Hundreds of thousands of Brazilians took to the streets during the warm-up tournament in June, demanding better public services and expressing their anger over the costs to stage the World Cup.
"If this happens again we have to question whether we made the wrong decision awarding the hosting rights," Blatter told German press agency DPA on Wednesday.
FIFA spoke with the Brazilian government after the Confederations Cup, and Blatter said he'll discuss the issue again with Brazil President Dilma Rousseff in September.
"We didn't do a political debriefing, but we did emphasize the fact of this social unrest being there for the entire duration of the Confederations Cup," he said. "The government is now aware that next year the World Cup shouldn't be disturbed.
"To me, these protests were like alarm bells for the government, the senate, the parliament. They should work on it so that this is not going to happen again. Though protests, if peaceful, are part of democracy and therefore have to be accepted ... we are convinced the government, and especially the president, will find the words and the actions to prevent a repeat. They have a year to do so."
Blatter was speaking at the start of a two-day conference on sports, media and economy set up by German great Franz Beckenbauer in Austria. FIFA later verified the comments were accurate.
The Confederations Cup, which was won by Brazil, angered citizens who are upset with the billions of dollars spent on the tournaments while they endure underfunded schools and hospitals.
Protesters aired a wide spectrum of grievances, including the high cost of hosting the 2016 Rio Olympics.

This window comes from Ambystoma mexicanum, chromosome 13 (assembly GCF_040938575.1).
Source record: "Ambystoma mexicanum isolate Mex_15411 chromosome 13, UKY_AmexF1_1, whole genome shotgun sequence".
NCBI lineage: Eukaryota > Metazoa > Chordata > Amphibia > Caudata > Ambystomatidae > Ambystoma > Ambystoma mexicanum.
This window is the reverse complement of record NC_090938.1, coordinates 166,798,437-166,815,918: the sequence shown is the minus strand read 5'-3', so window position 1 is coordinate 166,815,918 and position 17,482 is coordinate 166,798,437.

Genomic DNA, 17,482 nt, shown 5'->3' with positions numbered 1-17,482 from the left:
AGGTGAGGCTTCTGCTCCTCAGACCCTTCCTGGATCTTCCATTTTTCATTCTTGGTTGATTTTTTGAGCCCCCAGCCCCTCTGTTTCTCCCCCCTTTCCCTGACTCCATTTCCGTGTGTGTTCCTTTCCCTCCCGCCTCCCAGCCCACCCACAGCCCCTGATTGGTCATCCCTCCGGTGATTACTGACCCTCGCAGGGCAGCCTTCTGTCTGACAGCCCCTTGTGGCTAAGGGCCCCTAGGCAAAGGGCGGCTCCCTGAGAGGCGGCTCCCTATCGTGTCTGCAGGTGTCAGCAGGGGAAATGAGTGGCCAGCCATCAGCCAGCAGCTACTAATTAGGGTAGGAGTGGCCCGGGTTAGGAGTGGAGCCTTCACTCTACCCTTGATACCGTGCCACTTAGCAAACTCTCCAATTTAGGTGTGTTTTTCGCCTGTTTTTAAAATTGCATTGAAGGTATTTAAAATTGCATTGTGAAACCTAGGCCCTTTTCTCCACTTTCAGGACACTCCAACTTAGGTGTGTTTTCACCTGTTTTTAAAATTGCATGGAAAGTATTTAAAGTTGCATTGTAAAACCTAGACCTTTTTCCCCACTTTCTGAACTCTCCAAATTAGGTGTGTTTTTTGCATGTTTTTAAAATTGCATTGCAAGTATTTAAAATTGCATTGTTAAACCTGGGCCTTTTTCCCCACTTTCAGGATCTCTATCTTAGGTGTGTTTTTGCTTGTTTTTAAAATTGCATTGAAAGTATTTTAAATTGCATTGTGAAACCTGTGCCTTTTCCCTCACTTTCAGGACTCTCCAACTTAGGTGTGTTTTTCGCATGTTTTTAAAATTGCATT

The protests were originally organized by university students before spreading across the country, including tournament host cities Brasilia, Rio de Janeiro, Salvador, Fortaleza and Belo Horizonte.
"It's not we who have to learn lessons from the protests in Brazil — politics in Brazil have to do that," said Blatter, adding that "FIFA cannot be held responsible" for social discrepancy in the country.
Without FIFA's executive committee having to vote, Brazil won the right to host the tournament in October 2007. That was six months after the only other candidate, Colombia, withdrew its bid.
"The decision for Brazil was the best decision we could make. It was the correct decision, we stick to this decision," Blatter said.
Blatter said the success of next year's tournament will be instrumental in his decision whether to stand for president for a fifth time in 2015, adding that not all of the governing body's tasks have been fulfilled yet.
"First we have to complete the reforms, which are three-quarters done. I'll then have to deliver the World Cup ... the way the world looks now, I'll say yes or no (to standing again) at the next congress in Sao Paulo in 2014," he said. "FIFA should be taken over by someone who can take over a FIFA which is not just financially healthy, which it is now, but which also has credibility."